Besides the obstacles she faced in the society, Maya undergoes personal traumas in her entire life. After the abandonment by her parents, Mr. Freeman assaulted and raped her. The racist employer planned to change her real name to Mary. At the time she was ten, she had observed the callous whites oppressing the most significant people in her life, such as Momma. As Mrs. Cullinan insulted her with names to demean her dignity, she starts to face racism directly affecting her life. Maya is also the subject of racial discrimination as the white doctor refuses to treat her rotten teeth and says, “I would rather stick my hands in a dog’s mouth than treat Maya.” The doctor disregards that Momma had helped him during the economic depression with a loan.
In her final year, in school, Maya doubts that she is a lesbian and tries to pledge for sexual intercourse. Unluckily, she becomes pregnant but never exposes it to her family. When the pregnancy attains eight months, Maya tells her family about it at the same time she was expecting to graduate. In the end, Maya delivers a bouncing baby. Her life experiences inspired her to write about the persistent racial discrimination that the black people experienced. She describes the events that directly touched her life and that of the family.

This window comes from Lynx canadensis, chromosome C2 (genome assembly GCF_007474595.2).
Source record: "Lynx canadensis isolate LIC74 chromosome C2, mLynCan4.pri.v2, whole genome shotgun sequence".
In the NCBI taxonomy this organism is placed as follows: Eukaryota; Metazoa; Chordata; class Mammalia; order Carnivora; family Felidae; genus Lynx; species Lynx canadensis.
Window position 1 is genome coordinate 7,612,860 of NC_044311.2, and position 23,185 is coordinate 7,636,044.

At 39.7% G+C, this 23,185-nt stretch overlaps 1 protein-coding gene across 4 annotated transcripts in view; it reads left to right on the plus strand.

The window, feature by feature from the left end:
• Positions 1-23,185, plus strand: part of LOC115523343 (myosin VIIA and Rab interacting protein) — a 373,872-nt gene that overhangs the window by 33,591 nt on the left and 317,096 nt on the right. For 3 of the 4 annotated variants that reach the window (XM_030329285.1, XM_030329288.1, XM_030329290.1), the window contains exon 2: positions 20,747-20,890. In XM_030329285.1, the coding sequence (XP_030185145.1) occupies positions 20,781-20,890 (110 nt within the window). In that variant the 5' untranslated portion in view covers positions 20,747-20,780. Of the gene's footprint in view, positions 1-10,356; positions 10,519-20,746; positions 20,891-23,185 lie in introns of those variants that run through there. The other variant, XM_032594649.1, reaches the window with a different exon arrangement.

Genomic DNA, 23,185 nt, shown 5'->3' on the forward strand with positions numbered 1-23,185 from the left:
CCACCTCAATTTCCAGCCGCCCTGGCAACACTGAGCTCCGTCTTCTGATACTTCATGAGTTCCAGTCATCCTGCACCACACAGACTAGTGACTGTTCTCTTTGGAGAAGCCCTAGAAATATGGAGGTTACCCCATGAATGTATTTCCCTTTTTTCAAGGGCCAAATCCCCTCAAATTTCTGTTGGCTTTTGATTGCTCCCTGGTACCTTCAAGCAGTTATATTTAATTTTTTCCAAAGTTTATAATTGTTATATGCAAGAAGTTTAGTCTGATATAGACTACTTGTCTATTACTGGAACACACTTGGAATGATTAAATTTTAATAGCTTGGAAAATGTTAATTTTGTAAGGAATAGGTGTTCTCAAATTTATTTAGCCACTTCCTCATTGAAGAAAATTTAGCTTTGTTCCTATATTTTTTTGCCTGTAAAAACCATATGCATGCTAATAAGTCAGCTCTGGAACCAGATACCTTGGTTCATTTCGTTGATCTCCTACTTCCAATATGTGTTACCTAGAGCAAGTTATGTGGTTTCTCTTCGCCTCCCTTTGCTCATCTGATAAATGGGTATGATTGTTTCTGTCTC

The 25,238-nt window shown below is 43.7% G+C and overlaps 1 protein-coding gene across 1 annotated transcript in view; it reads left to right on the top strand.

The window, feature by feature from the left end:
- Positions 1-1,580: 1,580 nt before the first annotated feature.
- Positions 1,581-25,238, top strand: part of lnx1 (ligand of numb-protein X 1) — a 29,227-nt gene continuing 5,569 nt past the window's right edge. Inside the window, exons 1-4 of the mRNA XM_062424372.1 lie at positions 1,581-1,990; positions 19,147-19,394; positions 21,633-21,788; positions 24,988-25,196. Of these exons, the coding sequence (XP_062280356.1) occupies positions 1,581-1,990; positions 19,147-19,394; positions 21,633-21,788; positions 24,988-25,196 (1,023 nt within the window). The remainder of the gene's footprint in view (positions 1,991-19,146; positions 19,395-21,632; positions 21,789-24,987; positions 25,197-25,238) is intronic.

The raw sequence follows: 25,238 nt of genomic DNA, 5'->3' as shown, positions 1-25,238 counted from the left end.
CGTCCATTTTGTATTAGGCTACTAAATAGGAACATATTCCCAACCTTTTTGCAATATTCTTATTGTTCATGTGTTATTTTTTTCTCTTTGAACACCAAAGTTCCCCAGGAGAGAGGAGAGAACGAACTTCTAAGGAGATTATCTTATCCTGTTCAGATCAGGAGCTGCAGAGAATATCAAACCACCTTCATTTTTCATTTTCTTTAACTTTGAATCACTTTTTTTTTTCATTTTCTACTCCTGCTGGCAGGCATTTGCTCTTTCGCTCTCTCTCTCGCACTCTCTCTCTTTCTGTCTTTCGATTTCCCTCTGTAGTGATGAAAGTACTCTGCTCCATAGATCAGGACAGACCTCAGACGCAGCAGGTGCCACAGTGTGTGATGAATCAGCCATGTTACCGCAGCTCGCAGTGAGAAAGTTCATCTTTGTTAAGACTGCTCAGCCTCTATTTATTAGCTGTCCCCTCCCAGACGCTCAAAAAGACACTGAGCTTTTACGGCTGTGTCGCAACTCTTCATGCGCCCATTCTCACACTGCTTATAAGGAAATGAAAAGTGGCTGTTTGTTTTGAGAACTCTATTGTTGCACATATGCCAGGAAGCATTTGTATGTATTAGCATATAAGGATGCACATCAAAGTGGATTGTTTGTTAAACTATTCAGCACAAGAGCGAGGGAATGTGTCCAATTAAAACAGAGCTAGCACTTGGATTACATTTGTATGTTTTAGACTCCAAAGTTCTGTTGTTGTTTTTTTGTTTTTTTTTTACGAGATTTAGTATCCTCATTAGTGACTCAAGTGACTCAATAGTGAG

Through her autobiography, I Know Why the Caged Bird Sings, Maya Angelou touches hearts and changes many people’s mind by revealing the true pangs of racism, sexual prejudice, independence, identity, and community. Her work allows us to disclose the recipe for a fictional juggernaut. She mixes some parts of romance, adventure and her biography. The release of the book was followed by widespread censorship and critical acclaim. Maya offers significant intuitions into the world of cultural isolation, and excruciatingly records the toll taken by prejudice in its different forms. Maya demonstrates how most of the Americans were shamefully ignorant about the real problems that were threatening to engrave the American society.